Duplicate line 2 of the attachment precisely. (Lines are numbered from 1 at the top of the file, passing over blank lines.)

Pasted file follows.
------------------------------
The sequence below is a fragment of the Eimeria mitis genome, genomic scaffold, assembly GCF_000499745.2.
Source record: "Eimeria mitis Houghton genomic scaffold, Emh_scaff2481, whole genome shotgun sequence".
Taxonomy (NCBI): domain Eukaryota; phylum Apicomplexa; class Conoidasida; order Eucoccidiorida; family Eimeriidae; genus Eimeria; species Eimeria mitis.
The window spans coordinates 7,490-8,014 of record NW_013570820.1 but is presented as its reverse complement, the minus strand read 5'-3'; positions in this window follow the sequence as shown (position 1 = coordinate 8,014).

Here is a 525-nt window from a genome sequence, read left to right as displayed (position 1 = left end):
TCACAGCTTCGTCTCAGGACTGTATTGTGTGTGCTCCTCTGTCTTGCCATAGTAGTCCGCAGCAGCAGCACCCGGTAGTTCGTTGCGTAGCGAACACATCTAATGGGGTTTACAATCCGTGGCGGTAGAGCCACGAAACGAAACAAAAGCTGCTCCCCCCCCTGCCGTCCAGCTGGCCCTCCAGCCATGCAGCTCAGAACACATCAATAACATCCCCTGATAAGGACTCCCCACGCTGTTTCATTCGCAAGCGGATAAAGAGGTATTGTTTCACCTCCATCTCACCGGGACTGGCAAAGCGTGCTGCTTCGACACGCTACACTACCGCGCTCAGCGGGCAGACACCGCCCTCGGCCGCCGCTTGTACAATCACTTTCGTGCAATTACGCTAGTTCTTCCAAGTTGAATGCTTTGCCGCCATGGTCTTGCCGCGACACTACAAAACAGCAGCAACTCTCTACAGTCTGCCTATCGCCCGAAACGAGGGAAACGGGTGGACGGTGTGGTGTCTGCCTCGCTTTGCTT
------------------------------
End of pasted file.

Source record: "Eimeria mitis Houghton genomic scaffold, Emh_scaff2481, whole genome shotgun sequence".